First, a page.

Photo of Ashwin Sapra

Partner in the General Corporate Practice at the Delhi Office of Cyril Amarchand Mangaldas. With a specialist focus on intellectual property, pharmaceuticals / medical devices regulatory and compliance affairs, Ashwin has an extensive domestic and international experience of 19 years providing advice on matters relating to intellectual property, drug and medical device regulatory and compliance affairs, transactional affairs, anti corruption and anti kick back laws, litigation and dispute resolution. He can be reached at ashwin.sapra@cyrilshroff.com

This blog piece is excerpted from a previously published article in the Express Pharma, April 16-30 Issue and addresses the patent jurisprudence and issues in the pharmaceutical industry in India.

Innovation is the root of success in the competitive world of today. Creativity manifests in new ideas and technologies. New technologies when adopted make life easy. This could not be more true than for the pharmaceutical industry. With the Indian pharmaceutical industry en route to becoming a major player in the global market by 2020, there is increased activity in terms of investments in research and development, access to world class healthcare at affordable rates for the public at large and a renewed focus on development in rural markets.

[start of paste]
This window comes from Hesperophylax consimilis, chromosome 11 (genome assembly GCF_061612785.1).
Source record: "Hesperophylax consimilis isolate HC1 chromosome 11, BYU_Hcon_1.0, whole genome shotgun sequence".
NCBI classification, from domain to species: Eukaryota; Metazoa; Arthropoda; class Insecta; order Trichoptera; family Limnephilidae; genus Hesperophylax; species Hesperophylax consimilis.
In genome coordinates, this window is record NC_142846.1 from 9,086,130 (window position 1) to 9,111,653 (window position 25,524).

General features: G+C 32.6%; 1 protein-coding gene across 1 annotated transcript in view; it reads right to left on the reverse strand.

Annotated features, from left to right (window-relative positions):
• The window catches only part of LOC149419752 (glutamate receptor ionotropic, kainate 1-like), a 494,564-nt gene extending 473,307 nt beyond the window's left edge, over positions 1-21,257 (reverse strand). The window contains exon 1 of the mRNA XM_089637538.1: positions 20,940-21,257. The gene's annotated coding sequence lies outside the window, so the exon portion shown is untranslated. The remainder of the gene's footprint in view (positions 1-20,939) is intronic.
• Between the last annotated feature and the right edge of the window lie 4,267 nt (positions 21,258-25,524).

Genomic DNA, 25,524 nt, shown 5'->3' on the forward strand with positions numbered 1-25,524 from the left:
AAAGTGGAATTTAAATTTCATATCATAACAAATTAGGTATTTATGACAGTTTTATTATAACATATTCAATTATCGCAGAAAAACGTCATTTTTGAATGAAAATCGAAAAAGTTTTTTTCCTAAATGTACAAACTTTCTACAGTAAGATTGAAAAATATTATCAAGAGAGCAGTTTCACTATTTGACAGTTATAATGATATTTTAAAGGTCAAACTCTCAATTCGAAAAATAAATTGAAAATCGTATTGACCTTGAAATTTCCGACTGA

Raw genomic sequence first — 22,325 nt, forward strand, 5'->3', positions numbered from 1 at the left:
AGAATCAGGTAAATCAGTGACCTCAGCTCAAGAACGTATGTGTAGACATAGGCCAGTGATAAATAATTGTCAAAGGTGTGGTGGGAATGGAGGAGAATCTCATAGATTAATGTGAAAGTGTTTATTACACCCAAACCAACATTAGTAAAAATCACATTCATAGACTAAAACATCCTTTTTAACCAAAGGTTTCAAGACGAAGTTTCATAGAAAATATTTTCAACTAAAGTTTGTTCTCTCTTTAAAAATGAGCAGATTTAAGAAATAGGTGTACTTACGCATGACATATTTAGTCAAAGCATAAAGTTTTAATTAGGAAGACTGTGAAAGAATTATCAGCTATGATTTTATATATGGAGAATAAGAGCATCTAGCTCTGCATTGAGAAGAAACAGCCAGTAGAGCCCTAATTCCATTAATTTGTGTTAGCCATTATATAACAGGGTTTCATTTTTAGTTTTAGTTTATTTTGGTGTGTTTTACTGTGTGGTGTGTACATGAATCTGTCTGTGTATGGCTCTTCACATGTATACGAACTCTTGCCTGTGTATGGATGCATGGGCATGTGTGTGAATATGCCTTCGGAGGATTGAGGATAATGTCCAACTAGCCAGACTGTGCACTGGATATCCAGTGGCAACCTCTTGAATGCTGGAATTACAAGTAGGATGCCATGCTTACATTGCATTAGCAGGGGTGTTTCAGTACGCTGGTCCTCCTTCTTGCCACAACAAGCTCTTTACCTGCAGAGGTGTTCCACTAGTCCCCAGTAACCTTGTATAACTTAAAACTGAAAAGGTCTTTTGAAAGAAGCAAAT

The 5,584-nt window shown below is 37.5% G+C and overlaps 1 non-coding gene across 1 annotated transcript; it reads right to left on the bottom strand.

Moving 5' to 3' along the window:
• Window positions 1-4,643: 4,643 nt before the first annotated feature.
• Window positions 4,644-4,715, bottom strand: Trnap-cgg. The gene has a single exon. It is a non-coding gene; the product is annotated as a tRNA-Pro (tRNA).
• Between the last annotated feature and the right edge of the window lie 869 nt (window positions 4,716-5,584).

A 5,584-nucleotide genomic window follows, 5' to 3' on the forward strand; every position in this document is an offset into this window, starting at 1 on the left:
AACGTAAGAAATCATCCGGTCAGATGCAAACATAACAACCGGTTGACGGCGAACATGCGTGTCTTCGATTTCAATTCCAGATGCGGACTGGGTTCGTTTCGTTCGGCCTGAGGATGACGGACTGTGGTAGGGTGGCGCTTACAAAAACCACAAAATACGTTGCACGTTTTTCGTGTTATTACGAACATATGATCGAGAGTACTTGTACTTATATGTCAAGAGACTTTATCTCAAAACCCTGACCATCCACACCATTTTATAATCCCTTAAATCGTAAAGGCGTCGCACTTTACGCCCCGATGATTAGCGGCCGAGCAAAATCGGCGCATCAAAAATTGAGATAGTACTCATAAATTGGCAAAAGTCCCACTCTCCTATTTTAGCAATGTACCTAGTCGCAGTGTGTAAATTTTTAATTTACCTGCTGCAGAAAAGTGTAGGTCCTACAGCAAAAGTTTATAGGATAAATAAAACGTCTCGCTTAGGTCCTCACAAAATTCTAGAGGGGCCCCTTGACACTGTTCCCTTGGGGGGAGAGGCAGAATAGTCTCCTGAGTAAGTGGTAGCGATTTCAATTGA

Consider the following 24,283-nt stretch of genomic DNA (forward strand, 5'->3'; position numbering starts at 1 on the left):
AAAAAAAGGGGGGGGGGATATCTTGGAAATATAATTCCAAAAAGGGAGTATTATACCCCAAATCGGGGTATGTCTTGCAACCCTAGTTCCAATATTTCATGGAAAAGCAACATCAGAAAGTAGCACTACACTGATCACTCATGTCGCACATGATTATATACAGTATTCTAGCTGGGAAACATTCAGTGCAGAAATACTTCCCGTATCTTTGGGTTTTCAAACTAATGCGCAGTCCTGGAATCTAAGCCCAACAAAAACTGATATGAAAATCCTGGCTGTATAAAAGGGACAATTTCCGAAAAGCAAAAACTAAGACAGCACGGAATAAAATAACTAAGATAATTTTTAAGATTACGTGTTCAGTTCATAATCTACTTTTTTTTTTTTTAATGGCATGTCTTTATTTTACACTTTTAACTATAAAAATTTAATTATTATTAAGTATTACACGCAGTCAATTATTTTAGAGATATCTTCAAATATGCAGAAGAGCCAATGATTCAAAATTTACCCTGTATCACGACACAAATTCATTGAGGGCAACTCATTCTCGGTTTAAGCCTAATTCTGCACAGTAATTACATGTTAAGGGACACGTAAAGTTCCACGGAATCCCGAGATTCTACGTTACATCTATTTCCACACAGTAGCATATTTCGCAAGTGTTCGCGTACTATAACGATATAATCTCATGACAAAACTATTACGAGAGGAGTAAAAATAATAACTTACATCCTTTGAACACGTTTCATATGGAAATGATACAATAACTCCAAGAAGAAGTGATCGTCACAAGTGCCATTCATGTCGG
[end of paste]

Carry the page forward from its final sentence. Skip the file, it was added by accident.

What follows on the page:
Though patent law in India has existed over the years, jurisprudence related to pharmaceutical patents is still developing. From granting product patents, to specifically identifying patentable subject matter and incorporation of provisions for compulsory licensing, the law has come a long way since its inception. A conscious effort has been made to ensure that our laws are Trade-Related Aspects of Intellectual Property Rights (TRIPS) compliant while supporting a larger initiative to ensure that life saving medicines are available at affordable prices (compulsory licensing, price control etc.).

Courts in India are getting increasingly sensitive to the complex and technical issues that form the pith and substance of complex pharmaceutical patent litigation. Patent litigation turns on opinion of experts and evidence, which are often absent at the preliminary stages of litigation especially the interim injunction stage. As such the practice of passing ex-parte interim injunctions has given way to a more rational and balanced approach, wherein questions of prima facie infringement, balance of convenience and irreparable injury of the parties are weighed, analysed and rationalised along with a larger public interest perspective. The Supreme Court has time and again insisted that patent matters should be handled on an expedited basis especially where issues of public health, access to life saving drugs and commercial interests are involved and that matters should expeditiously head to trial. Courts are thankfully paying heed to this. Times are changing.

Continue Reading Intellectual Property Rights: Building or Stumbling Blocks? – On The Right Track